Kia ora koutou. Nau mai, haere mai ki Te Wiki o Te Reo Māori!
This week in New Zealand, we celebrate Te Wiki o Te Reo Māori - Māori Language Week. This is a week in which everyday Kiwis make an effort to incorporate our indigenous language into conversation, both at work and at home. I’m celebrating by labelling various things around my apartment with their Māori names.
The Māori, the indigenous people of Aotearoa New Zealand, first arrived about 700 years ago from islands in East Polynesia. The language has since evolved in New Zealand over the course of several hundred years, building upon the dialects of the various islands.
An endeavour which might prove challenging in some other westernised countries, widespread participation in a week celebrating indigenous language is not as difficult as it sounds. New Zealand has been celebrating Māori Language week since 1975, and as a bi-lingual nation, Māori language is spoken by an estimated 157,000 people, 4% of the population.
Though only a small proportion speak fluent or conversational Māori, the large majority of New Zealanders know at least a few words and phrases. As a young nation, whose history has been comparatively inclusive of indigenous culture in the national discourse, Māori words and phrases are common place.
Many of our towns and cities bear Māori names, as do mountain ranges, national parks and lakes. Our five banknotes feature native birds along with their Māori names, by which some are commonly known. Similarly, many New Zealand native trees are known only by their Māori names – the mighty kauri, the swamp-loving kahikatea, and my personal favourite the rimu, which resembles a prickly weeping willow.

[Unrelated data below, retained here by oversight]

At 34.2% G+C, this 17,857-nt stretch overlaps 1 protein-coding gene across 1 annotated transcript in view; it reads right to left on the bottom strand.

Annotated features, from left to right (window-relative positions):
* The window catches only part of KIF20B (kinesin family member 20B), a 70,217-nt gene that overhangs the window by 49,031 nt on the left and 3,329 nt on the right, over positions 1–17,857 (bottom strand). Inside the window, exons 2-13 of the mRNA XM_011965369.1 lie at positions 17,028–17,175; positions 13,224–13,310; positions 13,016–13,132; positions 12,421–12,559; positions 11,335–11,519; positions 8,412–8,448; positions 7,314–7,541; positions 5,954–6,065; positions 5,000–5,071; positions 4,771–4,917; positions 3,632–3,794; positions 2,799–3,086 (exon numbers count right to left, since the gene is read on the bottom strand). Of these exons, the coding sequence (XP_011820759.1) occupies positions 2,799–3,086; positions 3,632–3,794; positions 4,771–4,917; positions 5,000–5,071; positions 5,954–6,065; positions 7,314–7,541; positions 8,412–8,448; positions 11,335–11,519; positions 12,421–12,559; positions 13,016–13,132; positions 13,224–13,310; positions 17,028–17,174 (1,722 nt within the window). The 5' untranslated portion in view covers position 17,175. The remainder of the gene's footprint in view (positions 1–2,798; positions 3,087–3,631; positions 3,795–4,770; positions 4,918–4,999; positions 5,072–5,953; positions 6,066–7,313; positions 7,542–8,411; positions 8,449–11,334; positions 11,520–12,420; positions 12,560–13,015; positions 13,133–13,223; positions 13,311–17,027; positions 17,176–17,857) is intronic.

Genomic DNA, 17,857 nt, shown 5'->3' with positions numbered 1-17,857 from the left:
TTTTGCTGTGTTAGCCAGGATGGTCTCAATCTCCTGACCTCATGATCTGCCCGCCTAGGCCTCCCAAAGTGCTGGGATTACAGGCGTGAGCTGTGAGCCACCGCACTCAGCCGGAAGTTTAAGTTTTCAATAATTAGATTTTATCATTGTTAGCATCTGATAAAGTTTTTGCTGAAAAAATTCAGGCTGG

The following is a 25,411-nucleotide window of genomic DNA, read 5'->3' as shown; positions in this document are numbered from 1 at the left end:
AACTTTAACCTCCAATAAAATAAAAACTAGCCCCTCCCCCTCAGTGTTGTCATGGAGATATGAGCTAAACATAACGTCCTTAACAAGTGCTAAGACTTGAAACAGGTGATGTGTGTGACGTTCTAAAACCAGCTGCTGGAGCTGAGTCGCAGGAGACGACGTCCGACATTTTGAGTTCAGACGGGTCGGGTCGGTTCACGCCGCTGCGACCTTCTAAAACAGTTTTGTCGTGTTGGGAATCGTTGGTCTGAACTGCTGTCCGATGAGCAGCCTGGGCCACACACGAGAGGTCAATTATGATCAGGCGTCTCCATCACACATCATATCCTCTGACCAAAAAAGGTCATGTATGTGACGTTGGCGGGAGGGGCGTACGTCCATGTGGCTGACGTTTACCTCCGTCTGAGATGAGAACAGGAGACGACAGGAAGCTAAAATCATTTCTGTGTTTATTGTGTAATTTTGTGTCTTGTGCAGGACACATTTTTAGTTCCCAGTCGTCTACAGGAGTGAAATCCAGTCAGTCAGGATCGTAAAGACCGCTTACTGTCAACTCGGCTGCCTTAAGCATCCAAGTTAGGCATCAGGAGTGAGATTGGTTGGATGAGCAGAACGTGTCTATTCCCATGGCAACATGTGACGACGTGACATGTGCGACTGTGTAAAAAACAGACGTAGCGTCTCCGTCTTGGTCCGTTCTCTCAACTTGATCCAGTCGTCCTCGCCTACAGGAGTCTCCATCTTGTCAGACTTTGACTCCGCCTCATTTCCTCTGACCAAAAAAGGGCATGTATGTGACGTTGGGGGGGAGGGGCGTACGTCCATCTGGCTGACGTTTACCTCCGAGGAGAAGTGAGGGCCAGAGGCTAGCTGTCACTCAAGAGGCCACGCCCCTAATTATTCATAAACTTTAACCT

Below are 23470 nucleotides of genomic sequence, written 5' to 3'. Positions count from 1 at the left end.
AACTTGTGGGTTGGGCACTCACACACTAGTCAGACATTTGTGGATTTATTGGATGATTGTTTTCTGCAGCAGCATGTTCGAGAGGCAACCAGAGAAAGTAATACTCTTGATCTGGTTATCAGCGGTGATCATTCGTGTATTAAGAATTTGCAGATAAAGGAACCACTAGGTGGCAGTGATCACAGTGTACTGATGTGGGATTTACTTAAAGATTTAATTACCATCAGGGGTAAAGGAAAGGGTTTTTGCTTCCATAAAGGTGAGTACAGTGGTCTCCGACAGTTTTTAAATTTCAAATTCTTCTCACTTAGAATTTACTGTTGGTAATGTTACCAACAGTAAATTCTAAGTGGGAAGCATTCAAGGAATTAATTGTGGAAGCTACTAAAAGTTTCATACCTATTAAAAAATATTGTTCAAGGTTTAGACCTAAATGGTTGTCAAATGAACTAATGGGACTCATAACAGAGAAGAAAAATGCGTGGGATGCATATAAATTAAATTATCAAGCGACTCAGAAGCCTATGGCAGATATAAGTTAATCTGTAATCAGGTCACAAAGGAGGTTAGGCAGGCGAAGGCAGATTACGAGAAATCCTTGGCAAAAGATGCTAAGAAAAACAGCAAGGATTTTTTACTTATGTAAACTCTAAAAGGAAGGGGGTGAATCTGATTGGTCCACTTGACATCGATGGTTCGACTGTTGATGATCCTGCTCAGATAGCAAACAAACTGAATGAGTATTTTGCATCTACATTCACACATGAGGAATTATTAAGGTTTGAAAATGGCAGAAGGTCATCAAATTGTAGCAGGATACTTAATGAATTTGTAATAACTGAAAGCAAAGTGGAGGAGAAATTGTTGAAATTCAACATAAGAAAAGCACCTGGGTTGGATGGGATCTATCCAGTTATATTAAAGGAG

Within formal settings, it is custom for both Māori and Pakeha (European New Zealanders) to use a mihi whakatau to introduce themselves in the traditional Māori style of introduction, which ties a person intricately with the land and their ancestral connections.
This introduction provides context to give the audience an understanding of your history, your connections to place, and to find common ties.
Since the establishment of the Māori Language Commission, Te Taura Whiri i te Reo Māori, in 1897, Te Reo Māori has been undergoing a resurgence with efforts made to keep the language alive and well. Māori radio stations and a dedicated Māori television channel, bring the language into our homes daily. The Digital Māori Forum are helping to connect information technology and entrepreneurship into Māori-speaking communities.
And it starts at an early age. There are over 70 Māori-language immersion schools around the country, and most other schools offer Māori as a subject. Some of my best memories of school growing up in Whakatane, Tokoroa and Rotorua are of singing Māori songs (waiata) and playing traditional Māori games. As a member of the Māori Culture Club, I loved participating in the song and dance that celebrates Māori culture. This grounding in Māori culture since childhood makes me, as a European-descended New Zealander, immensely proud to be part of a nation that celebrates our roots.
Māori language and culture is something that all Kiwis can feel a part of, whether your ancestry is Māori or not. One of my favourite Māori songs contain the beautiful lyrics below that represent togetherness and solidarity – two fitting ideas from which to embark into Māori language week.
Have a great week, Mauri ora!
More about Māori Language.
Alina Siegfried is a half-Swiss Kiwi, with a sprinkling of Canadian tendencies on top. A pragmatic muser on a mission to save the world through social enterprise and slam poetry (via her not-so-secret alter-ego Ali Jacs), Alina writes content and communications for Kiwi Connect.